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Customer strategy pillar 1: Personalization

Customer strategy pillar 1: Personalization

What it means

Today's customers expect you to know them. They want their product and service providers to cater to their preferences. They have spent years giving their data to countless retailers, agencies, and service providers (whether willingly or not) and now expect richer and more tailored experiences in return.

To excel in personalization is to meet or exceed this expectation by wielding customer data and real-world insights to understand their lives, anticipate their needs, and craft your offerings to match. It's to focus on the market of 'one' by understanding how end users in every demographic spend their focus, time, and money.

53% of Canadians like/expect companies to personalize all interactions (69% of millennials).

What it looks like

Companies that get personalization right are those that demonstrate a deep understanding of their end users at every interaction. It's the retailers who keep customers up to speed on promotions and new arrivals specific to their tastes, the airlines that track travel preferences and offer compelling package deals, or financial partners that reach out first with new products or strategies based on their client's life milestones. The leaders in personalization have an acute, data-driven understanding of what makes their customers tick and are continually adapting their products, services, and channels to match.

The challenge

Personalization relies on the ability to collect, secure, and analyze large volumes of customer data. That can be difficult in an age where Canadians are growing more cautious about with whom they share that data, and less likely to align with parties that appear intrusive or over-reaching. In KPMG's 2019 Me, my Canadian life, my wallet study, over a third of Canadians admitted they were highly concerned about identity theft or having their personal information hacked; and nearly a quarter said that trading their data for anything was not worth it. Companies must balance the fine line between obtaining the data they need to craft more personal experiences, and doing so in a way that will not erode trust.

Moreover, there is a cost and effort to personalization. Specific technologies and talents are needed to acquire and manage data and drive genuine customer insights, and they don't come free. Moving forward on this pillar requires ongoing investment and a game plan for turning that data into actionable insights.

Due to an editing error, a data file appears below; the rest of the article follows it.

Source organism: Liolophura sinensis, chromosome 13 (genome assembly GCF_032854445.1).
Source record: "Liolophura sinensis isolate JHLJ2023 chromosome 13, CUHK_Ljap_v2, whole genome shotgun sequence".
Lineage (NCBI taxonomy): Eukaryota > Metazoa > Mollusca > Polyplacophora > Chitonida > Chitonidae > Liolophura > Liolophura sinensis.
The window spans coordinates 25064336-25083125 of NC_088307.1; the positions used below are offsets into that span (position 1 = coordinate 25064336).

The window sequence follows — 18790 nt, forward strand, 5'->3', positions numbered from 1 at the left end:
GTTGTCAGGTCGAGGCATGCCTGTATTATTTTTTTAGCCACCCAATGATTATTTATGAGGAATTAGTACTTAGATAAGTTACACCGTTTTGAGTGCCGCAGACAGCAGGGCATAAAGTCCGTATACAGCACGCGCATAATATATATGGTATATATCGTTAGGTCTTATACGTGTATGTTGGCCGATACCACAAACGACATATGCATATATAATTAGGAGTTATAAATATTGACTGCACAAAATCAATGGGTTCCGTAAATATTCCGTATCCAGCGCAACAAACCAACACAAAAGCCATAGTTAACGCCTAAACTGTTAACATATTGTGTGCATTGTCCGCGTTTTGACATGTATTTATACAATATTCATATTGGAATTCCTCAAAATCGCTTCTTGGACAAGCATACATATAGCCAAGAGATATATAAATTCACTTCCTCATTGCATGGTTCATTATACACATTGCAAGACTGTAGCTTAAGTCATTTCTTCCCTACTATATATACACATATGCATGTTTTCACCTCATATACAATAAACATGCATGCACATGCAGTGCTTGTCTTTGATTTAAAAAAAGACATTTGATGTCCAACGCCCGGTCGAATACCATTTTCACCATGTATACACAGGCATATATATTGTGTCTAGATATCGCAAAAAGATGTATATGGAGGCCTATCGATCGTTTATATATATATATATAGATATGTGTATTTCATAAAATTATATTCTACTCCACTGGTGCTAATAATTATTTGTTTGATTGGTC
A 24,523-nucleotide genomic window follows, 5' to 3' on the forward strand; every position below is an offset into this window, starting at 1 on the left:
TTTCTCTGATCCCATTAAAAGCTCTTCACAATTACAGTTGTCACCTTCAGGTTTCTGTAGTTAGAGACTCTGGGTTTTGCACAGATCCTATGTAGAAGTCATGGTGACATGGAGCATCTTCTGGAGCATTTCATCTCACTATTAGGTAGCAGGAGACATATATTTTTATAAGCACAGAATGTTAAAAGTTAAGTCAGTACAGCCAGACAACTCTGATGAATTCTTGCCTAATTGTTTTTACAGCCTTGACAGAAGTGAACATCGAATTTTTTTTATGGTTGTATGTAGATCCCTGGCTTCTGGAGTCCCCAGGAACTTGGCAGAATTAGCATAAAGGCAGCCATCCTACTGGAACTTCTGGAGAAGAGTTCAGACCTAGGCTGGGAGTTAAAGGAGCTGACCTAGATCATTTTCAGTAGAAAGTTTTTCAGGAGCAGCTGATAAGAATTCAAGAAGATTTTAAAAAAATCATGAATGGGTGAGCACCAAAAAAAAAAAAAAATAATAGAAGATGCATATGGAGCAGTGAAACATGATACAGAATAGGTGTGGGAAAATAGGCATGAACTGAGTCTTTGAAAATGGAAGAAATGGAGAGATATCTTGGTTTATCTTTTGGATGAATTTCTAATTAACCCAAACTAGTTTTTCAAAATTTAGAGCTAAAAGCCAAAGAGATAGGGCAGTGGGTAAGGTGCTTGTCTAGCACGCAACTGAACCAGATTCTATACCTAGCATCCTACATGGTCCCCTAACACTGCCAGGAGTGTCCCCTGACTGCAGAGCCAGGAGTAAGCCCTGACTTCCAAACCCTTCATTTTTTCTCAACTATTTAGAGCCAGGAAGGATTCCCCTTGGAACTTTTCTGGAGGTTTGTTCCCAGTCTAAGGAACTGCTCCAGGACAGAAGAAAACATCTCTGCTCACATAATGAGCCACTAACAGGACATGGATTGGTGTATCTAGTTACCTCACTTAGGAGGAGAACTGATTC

Companies that get personalization right are those that demonstrate a deep understanding of their end users at every interaction.

Where do you stand?

  • Do you know your customer? What are they looking for? What's most important to them? What do they expect from your business, and how can you meet these expectations through their channel of preference (e.g., online, in-store, on-site, etc.)?
  • Have you mapped their journey? Have you designed that journey based on data and genuine insights? Are you putting customers at the core of the journey? Are you developing strategies based on their wants, beliefs, and preferences?
  • Is your customers' data in good hands? Are you doing everything in your power to protect the safety and integrity of the data being shared with you? Are you explicit and transparent about how that information is collected and used? Are you using the insights to deliver value to your clients (e.g., personalized promotions, custom information, intuitive services, etc.)?
  • Are you always listening? Do you involve your customers in the growth of your company? Are you taking their feedback seriously? Are you drawing inspiration from your community for new ideas or improvements? Letting customers customize their experiences? While 'co-creation' may not be suitable for all business strategies, it is always worth looking at how you can integrate your customers' ideas and feedback into product and service design.


When you are ready,

let's do this.

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